And looking back on my own life and talking to friends while compiling this list there were dozens and dozens of other places that certainly deserve mention.

toffenettimenuWhen being treated to a matinee or museum visit as a child, the outing frequently would include lunch at the Brass Rail (745 Seventh Avenue), a big, bustling place that was almost synonymous with Times Square in the old days, or Toffenetti Restaurant, another Times Square standby that boasted a 1,000-seat capacity. On the Eater New York website, editor Greg Morabito wrote that for almost thirty years, Toffenetti’s  “was one of New York’s strangest and most popular eating establishments.” My recollections don’t explain the “strangest” but it was certainly popular.

In my early days I remember Dad talking about Jack Dempsey’s Restaurant at Eighth Avenue and 50th Street and Toots Shor’s Restaurant at 33 West 52nd Street—both lively men’s club-type of places where you could get good steaks and good drinks. And for special occasions the family would sometimes head out to Patricia Murphy’s Candlelight Restaurant in Yonkers or Jahn’s ice cream parlor in the outer boroughs.

Patricia Murphy’s was a big and beautiful place that was renowned for its popovers. It is also where I was introduced to Shirley Temple cocktails. There existed another branch, in Manhattan, but it never had the style or cachet of the suburban original.

Jahn’s was an old-fashioned ice cream parlor that offered, among other things, a “Kitchen Sink,” which was purported to include all their ice cream flavors and toppings and could feed eight. I seem to remember that if one person could finish it without help,  he or she was given a second for free. Ugh. (There is apparently still a Jahn’s in Jackson Heights, Queens—the only survivor of a once-extensive local chain.)

Barbara Bowden looks back fondly on Gay Vienna, a small and intimate restaurant on 86th and Second that served its take on Austrian food and where a zither played “The Third Man Theme.” In the late 1950s, new in town and working at NBC, it was a place for her to go on special dates. And in the same neighborhood was the wonderful and enormous Jaeger House at 85th and Lexington.

George Nelson recalls the Three Crowns, which was at 12 East 54th Street. Some Internet sleuthing discovered this review from an early “Where to Eat in New York”: “They have a wonderful smorgasbord selection and many famous Swedish dishes all year round, but one time of the year that means more to them than almost any other is November 10, Martin Luther’s birthday. Martingras is a signal for goose feast in a grand manner.”

Diana Angulo remembers many places with affection: The Quilted Giraffe, the Running Footman, Orsini’s, and Café des Artisites. Another favorite of hers, La Houppa, was a restaurant at 26 East 64th Street where French Countess Marina de Brantes wished to create on Manhattan’s East Side “a tiny Maxim’s: very chic, very understated, a place where the right mixture of people could enjoy themselves with a sense of security.” Marina was the sister-in-law of then-president Valéry Giscard d’Estaing.

And photographer Douglas Benezra, after suggesting several names for this list, sent another email: “How could I forget, one of my all time faves: Cafe Nicholson! I knew it when it was on E 57 (late 60s/early 70s). Oh, for a joint like that now!”

Cafe Nicholson was an eccentric and wonderful place that existed in a few locations around town. I remember it best when it was on 59th Street, right at the exit of the 59th Street Bridge. The place was romantic, kooky, and delightful and it was said that the proprietor, Johnny Nicholson, a St. Louis native, sometimes decided on certain nights not to open his place at all if he wasn’t in the mood. I know a few other restaurateurs who envy this whimsical approach.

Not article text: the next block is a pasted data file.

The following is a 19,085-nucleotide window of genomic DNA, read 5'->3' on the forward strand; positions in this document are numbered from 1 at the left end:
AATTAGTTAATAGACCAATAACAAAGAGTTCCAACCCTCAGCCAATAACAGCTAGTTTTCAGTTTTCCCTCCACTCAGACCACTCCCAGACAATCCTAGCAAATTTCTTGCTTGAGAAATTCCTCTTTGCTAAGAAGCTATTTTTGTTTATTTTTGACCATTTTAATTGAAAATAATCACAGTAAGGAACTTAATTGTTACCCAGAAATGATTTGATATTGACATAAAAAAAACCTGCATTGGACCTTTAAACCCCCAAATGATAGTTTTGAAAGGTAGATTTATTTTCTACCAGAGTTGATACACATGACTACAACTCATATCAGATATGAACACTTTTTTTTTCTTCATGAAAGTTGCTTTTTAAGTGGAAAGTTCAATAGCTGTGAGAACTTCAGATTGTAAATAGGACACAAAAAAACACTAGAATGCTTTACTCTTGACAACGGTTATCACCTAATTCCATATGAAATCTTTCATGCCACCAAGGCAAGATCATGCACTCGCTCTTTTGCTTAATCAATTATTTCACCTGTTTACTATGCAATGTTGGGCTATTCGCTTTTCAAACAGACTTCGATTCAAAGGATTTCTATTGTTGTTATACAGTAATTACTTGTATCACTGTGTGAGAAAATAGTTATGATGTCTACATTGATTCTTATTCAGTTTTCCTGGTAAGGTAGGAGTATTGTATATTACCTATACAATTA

And no listing of beloved but now-defunct restaurants could be complete without at least a mention of Luchow’s.

Many unsuspecting diners thought Luchow’s was Chinese—undoubtedly because the founder, August Lüchow, removed the umlaut from the restaurant’s name during World War I. However, Jan Mitchell, who bought the restaurant in 1950, restored the missing dots so in later days the misassumption was no longer a problem.

Lüchow’s began life as a humble German tavern way downtown in the 1840s but moved uptown to 14th Street in the 1860s. In 1882, August Lüchow, a waiter, bought it with a loan from the piano maker William Steinway. He expanded the restaurant and began attracting patrons from the nearby Academy of Music and Steinway Hall. He obtained the concession to sell Würzburger beer, and he served authentic German cuisine at a time, well before the World Wars—when German music, philosophy, poetry, and art were all held in particularly high esteem on this side of the Atlantic.

So many places, so many memorable meals.

Mme. Romaine de Lyon, where the omelets were legendary . . . The Belle-Epoque style L’Orangerie on 59th and Madison, dedicated to “Hedonistic New Yorkers” . . . Asti, where the waiters sang opera . . . Mamma Leone’s, where everybody ate too much . . . Mayfair Resturant, which offered ample basics served up by maternal waitresses . . . Billy’s, a longtime First Avenue pub-like meat-and-potatoes place that was club-like and cozy . . . and Gino’s, which didn’t take credit cards and where the pasta was always overcooked but somehow managed to stay alive long past its prime. Perhaps it was the red wallpaper.

Have I missed any? Maybe a second installment should be considered, so suggestions would be appreciated.

Gout? What causes gout?

There are those old-timers that are still around, restaurants from the glory days that have survived, sometimes having reinvented themselves, but still managing to serve up delightful meals to their loyal fans: The Oyster Bar in Grand Central Terminal, 21 Club, Barbetta, Le Périgord, Isle of Capri, Sardi’s, La Grenouille, Keens Steakhouse, Sistina, and my personal favorite, Le Veau d’Or.


Issue Twenty Two